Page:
Dive Into London’s Brewing Tradition With Sambrook's Brewery
An honest to goodness, award-winning beer from Sambrook's Brewery and what goes behind perfecting it.
The South-West London brewery is keeping brewing tradition alive in the British capital. Mark Kelly talks to us about Sambrook’s role in the revival of the London brewing culture, creating a winning brew and working with a brewing legend.
When Sambrook’s got started in 2008, the London brewing scene wasn’t particularly healthy. Young’s, the stalwart of South-West London, moved out of its historic brewery in 2006, following Truman’s, Courage, Charrington, Whitbread, and other great names of London brewing. Fuller’s battled on in Chiswick, meantime was striving to revive South-East London’s brewing tradition. There were a handful of brewpubs, and that was about it. One of the world’s great brewing cities was down on its luck, to say the least.
A lot has changed since then. The city boasts more than 100 breweries, and beer is everywhere. Sambrook’s - under the leadership of founder Duncan Sambrook - has played its own role in this revival, although for them it’s been less about American hops and experimental barrel-aged ales and more about finding the best in the British tradition.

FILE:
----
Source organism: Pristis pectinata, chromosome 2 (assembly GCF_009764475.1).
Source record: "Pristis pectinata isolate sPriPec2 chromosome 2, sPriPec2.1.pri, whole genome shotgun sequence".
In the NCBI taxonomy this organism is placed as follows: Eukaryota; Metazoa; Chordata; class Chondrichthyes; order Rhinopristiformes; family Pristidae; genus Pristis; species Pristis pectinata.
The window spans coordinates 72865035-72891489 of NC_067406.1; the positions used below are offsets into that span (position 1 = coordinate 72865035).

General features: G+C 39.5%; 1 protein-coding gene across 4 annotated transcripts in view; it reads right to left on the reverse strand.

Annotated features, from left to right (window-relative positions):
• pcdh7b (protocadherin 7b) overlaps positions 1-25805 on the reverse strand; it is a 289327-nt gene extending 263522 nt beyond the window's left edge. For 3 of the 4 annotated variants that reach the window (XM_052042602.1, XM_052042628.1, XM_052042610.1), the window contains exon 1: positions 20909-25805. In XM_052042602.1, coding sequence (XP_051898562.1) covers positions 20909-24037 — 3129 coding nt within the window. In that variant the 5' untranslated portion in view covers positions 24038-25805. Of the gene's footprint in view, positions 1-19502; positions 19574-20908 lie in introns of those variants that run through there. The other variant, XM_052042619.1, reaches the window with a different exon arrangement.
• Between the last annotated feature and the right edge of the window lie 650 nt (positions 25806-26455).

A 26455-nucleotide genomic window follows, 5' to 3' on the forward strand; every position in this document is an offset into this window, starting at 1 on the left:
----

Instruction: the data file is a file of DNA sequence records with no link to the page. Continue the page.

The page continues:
It’s appropriate, then, that their Russian Imperial Stout, a style which was first brewed at Barclay Perkins on the South Bank in the heyday of London’s porter brewers, won a Gold Award at the London Beer Competition this year - the year in which Sambrook’s home will move from an industrial unit in Battersea up-river to the former home of Young’s, in the heart of Wandsworth. It’s a tremendous coup; we spoke to Mark Kelly, the brewery’s 34-year-old sales and marketing manager, to find out more.